In terms of the difference between the division and the department, harbor operations previously functioned under another department. After the first year of the trial run, City Council saw the value in creating a stand-alone department for harbor operations.

Newport Beach Harbor currently operates Harbor Operations Division under direction of the city in cooperation with the Harbor Operations Division, which in turn works with the local Harbor Patrol, U.S. Coast Guard-Long Beach, and other agencies to assure those enjoying the waters have access to emergency respondents and so forth. Title 17, the Harbor Code, is the regulations and operational manual regarding the harbor.

In terms of employment, not much will change aside from Durgan going full-time as the harbormaster. Other positions will remain part-time.

A chart presented to the council by Kiff showed how the harbor division positions would break down. Dennis Durgan would become both the Harbor Director/Harbormaster in a full-time position and Chris Miller, who has been the Harbor Operations Manager, will have some of his responsibilities shifted. Matt Cosylion, Code Enforcement Supervisor, would be transferred to the department for a year to focus on one of the primary goals of training staff on enforcing city codes.

Kiff also presented that the Harbor Department’s tasks have been outlined for the next few years (see sidebar).

Though there would be no new headcount, according to Kiff, there would be a lot more hours as previously mentioned.

Next Steps

The Harbor Department, according to Kiff, would be on a three-year business plan.

In the immediate future, Kiff mentioned making an amendment to Title 2.12 of the Newport Beach Municipal Code to reflect the creation of the harbor department and also provide job descriptions and salary ranges for the positions under the department. Afterward, priority would be put on recruiting for those positions (mind most of the managerial-type positions are already filled with current employees) and amend Title 17 to highlight the new roles and responsibilities of the Harbormaster/Harbor Director.

“This year, there will be an increased focus on code enforcement,” Finnigan said. “The city’s current code enforcement supervisor will actually be ‘on loan’ to the new Harbor Department for a full year to help implement some changes and to train the Harbor Department staff.”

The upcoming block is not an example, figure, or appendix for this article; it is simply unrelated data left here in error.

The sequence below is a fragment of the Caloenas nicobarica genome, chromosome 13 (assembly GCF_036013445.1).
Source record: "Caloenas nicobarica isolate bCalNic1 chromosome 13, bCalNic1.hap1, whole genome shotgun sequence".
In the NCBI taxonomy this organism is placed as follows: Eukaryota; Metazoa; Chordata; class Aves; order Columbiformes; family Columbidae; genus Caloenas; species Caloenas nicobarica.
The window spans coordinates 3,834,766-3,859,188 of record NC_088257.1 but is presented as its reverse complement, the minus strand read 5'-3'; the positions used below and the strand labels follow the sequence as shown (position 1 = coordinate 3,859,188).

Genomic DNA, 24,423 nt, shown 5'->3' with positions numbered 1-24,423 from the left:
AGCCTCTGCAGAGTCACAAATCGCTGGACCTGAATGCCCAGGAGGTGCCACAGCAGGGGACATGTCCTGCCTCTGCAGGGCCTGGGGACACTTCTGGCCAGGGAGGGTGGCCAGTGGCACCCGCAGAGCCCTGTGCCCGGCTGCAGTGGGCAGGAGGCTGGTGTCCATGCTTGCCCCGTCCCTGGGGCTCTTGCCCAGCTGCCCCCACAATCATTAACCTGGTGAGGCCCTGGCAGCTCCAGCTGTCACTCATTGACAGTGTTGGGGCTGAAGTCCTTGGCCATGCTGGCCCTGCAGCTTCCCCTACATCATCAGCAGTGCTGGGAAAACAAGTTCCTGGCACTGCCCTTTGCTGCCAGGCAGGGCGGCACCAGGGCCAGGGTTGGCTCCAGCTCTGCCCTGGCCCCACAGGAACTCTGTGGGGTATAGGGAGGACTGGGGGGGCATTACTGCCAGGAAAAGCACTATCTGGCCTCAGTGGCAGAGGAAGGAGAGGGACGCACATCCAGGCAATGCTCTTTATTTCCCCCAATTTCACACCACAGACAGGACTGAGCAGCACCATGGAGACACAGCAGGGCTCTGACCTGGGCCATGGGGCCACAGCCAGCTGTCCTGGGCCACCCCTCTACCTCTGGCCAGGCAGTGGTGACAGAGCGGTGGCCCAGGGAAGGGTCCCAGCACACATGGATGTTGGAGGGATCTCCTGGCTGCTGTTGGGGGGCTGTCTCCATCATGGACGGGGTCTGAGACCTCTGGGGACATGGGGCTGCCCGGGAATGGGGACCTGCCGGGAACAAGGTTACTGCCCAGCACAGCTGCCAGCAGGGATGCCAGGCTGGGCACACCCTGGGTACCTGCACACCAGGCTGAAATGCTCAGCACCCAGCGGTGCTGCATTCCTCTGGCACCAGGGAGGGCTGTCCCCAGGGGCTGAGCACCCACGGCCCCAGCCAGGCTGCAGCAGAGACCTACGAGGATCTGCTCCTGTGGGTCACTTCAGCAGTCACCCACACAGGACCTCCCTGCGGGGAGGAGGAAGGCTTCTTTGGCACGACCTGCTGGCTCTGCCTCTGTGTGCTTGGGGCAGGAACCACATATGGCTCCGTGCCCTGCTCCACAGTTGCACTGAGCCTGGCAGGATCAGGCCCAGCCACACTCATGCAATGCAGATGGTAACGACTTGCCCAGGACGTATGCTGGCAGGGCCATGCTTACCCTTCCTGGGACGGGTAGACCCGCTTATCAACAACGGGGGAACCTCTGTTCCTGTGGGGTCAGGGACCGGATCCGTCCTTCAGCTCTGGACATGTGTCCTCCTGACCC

Durgan has put an emphasis on friendly customer service as well as educating the public and he hopes to continue this in the years ahead.

“All along, I have worked very long and hard to keep all of our team and equipment looking sharp and with the right attitude of being courteous, educational and helpful to all that enjoy the harbor,” Durgan said.

He’s also optimistic about the new policies that are being developed and how this has reflected in outdoor recreationists experience in Newport Beach Harbor.

“As with any new program, we have to develop policies and procedures and identify the issues and concerns of our harbor users,” Durgan said. “We have certainly learned a lot with regard to helping both residents and visiting mariners by educating the public on safety and managing all the friendly activities which take place out on the harbor.

“We have been successful in collecting tons of floating trash, slowing vessels down as to create a smaller wake, educating SUP boarders on the necessity to have a personal flotation device on their board, along with helping visiting mariners to get on and off their rental moorings & slips,” Durgan continued.

Harbor Department Reception

The development of Newport Beach’s Harbor Department has been seen as a good thing and council members and a few residents spoke favorably of the concept.

“The council seemed pleased with the new structure as it allows for flexibility and did not increase the city’s overall employee count,” Finnigan said. “It is a good ‘year-two’ type of operation, subject to changes as year three approaches.”

Council member Kevin Muldoon stated he was not as optimistic, though he did not go into much detail as to why during the meeting. However, in an email to The Log, he appeared to have changed his position. Muldoon said, “I am feeling more optimistic about the Harbor Department since our staff has been able to find ways to achieve increased services to our users without raising costs.”

A main selling point of the new department was that taxpayer’s dollars allegedly will not be increased due to the functions of the new department.

Council member Brad Avery added while the budget was “less than some of us would like” that the framework would be set up to learn and grow into the “right size of Harbor Department.”

Avery, and other staff members, also gave credit to Durgan for leading the way in developing the harbor master and advising officials with his expertise. Overall, Avery felt this was a way to grow the harbor and its revenue as well as coordinating with OC Sheriff’s Department.